I have heard people say that life is an intricately woven tapestry in which we are the threads and whose pattern only God can see. It feels like a nice sentiment ... right up until you realize that your survival depends on whether today’s the day that God decides there's enough navy-blue thread in the lower left-hand corner of the tapestry. ("God can just cut off the thread when he’s done with my color?" I imagine my kids asking, worriedly. "Just ‘cause of the pattern?")
And what if I tell my kids that God answers our prayers in his own time and his own way? (“If the police did that, it’d be like, ‘Help! There’s a robber smashing through my downstairs window!’ ‘Okay, ma’am, we’ll be there next Thursday!’” I imagine them saying, giggling at first and then turning serious. “Actually, Mommy, that doesn’t really make me feel better at all.”)
I have several friends in whose lives God and religion are entirely absent. They are caring, intelligent, profoundly decent people, and in the hard light of day, their concerns about God and religion make a great deal of sense. In fact, I started writing this essay wondering if I would wind up agreeing with them.
But I can’t quite do it, and I don’t know why. It’s not just because I love the glow of candlelight on my children’s faces at church on Christmas Eve (although I do), or because I want my kids to be able to hum the classic hymns when they’re old and everything else has slipped from their memories (although that would be nice, too).
Maybe it’s because when I am driving down the interstate at night with my children snuggled trustingly in their car seats and suddenly I’m in pea-soup fog and a blinding downpour with semi-trucks passing me at seventy miles an hour, I realize I’m whispering, “Please let me get home. Please just let me get home.” I don’t know who I’m talking to. But I want there to be somebody.
Maybe it’s because when my then-infant son had an allergic reaction that made him break out in enormous, head-to-toe hives and I found myself pounding frantically on the door of a medical clinic that appeared to have closed for lunch, I realized later that I had been whispering “please please please please” under my breath the entire time. I don’t know who I was talking to. But I wanted there to be somebody.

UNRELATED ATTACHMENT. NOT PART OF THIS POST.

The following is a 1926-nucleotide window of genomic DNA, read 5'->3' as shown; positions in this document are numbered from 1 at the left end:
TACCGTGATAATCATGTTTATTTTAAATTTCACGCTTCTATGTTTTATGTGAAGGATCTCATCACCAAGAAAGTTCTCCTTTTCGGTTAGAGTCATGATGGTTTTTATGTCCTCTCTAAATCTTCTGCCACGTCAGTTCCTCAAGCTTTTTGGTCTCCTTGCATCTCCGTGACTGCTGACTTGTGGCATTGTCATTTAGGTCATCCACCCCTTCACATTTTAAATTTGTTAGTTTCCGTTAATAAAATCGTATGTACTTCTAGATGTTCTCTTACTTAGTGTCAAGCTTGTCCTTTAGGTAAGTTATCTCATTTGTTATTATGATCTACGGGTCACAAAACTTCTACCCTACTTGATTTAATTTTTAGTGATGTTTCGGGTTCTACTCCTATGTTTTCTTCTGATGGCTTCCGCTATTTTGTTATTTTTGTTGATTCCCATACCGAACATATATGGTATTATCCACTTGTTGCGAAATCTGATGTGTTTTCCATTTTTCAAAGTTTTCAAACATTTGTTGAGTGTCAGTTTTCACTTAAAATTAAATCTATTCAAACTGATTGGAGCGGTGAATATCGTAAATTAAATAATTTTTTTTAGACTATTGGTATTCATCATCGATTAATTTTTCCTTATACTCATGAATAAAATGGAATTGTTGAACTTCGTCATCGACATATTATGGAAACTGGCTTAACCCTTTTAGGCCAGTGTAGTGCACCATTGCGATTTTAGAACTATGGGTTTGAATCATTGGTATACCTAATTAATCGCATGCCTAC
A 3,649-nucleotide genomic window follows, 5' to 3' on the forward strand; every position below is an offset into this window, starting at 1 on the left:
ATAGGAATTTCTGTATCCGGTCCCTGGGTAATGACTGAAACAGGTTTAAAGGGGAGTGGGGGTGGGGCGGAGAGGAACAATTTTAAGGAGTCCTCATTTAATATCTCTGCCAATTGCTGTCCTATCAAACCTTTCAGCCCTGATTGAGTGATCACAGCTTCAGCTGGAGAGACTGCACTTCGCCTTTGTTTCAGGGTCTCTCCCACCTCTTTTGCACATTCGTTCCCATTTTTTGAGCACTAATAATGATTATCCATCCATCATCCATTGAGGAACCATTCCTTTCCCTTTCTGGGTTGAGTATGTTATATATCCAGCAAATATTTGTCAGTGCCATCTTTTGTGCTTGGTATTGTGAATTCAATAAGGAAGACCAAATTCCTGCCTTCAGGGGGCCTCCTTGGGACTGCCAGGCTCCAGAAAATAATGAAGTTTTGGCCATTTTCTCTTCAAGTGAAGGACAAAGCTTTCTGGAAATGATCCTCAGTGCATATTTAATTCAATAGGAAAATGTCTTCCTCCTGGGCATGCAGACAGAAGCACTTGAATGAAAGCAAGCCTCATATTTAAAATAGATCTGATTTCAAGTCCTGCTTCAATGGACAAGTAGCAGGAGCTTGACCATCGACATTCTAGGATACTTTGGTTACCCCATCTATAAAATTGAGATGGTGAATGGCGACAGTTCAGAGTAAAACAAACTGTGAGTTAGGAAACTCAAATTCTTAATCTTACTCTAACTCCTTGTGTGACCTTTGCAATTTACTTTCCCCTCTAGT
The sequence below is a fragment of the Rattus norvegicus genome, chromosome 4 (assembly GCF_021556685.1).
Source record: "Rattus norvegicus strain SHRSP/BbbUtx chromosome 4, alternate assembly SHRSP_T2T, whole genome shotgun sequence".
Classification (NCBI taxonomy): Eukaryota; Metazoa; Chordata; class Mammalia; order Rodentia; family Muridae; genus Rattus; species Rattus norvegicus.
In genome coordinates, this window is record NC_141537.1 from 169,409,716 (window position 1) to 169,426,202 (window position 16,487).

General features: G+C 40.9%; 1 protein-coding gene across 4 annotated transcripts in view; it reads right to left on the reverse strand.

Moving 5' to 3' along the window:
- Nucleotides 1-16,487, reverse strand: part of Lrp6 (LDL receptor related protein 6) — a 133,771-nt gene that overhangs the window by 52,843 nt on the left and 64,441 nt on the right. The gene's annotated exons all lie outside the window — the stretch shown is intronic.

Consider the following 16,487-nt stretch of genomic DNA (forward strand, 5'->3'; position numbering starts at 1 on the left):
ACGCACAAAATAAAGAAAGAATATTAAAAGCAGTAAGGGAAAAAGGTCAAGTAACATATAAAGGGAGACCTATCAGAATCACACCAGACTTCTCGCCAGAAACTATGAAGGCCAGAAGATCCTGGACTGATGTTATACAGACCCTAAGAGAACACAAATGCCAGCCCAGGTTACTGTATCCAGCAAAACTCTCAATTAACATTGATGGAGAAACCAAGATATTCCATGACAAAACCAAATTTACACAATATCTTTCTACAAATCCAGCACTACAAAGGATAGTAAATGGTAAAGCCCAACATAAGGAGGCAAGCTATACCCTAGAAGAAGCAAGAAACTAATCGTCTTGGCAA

Admittedly, in those dark moments, I was asking God to fix the outcome, which doesn’t make sense. Plenty of good people pray and still have awful things happen to them. And when you remove the Superman-like ability to halt accidents and cure disease, the allure of believing in God pales considerably.
But maybe there is something between God as unfathomable marionettist and the idea of no God at all. Perhaps God only answers prayers in the form of things like strength and courage (rather than letting us order up specific outcomes or things — a car, a job — the way you order a ham sandwich). Maybe what I should have been asking for was strength to concentrate on my driving, or courage to think clearly about what to do next if the clinic had been closed. Maybe — as Mr. Rogers obliquely suggested when he told us to “look for the helpers” when tragedy struck — God doesn’t cause the bad things to happen, but inspires those around to help pick up the pieces.
Or maybe God doesn’t. I don’t know. And I guess no one does, not really — and by the time they find out for certain, it’s too late to tell.
That night, we read the story of the Good Samaritan, and talk about food pantries and kindness and loving your neighbor. And then I put the book away for while, still thinking, not sure what to do next.
Not long afterward, I am driving at night on a rural two-lane road with the kids in the back, when a snow flurry morphs into a full-on blizzard. There is nowhere to stop, so I inch the car along the narrow, curving road, peering into the wild swirl of snowflakes, willing the car up every incline and gritting my teeth every time the tires lose traction. Without turning my head, I hand my 8-year-old son my cell phone, with instructions to watch for any flicker of cell phone reception. He holds it at the ready, proud to be helping in a crisis.
“Mommy?” says my daughter, the 5-year-old, softly. “Mommy, what can *I* do?”
Then, out of nowhere, she says: “Should I pray?”
I blink, startled — her primary experience with prayer is the (admittedly rote) recitation of grace before meals. And then I hesitate, thinking about all my doubts and questions, my theories, my caveats.
Is it better to offer her something that might not be true, or deny the existence of something that could be?
“Sure, honey, give it a try,” I say finally, slowly. “We’ll take all the help we can get.”
Karen Weese is a freelance writer living in Cincinnati, Ohio.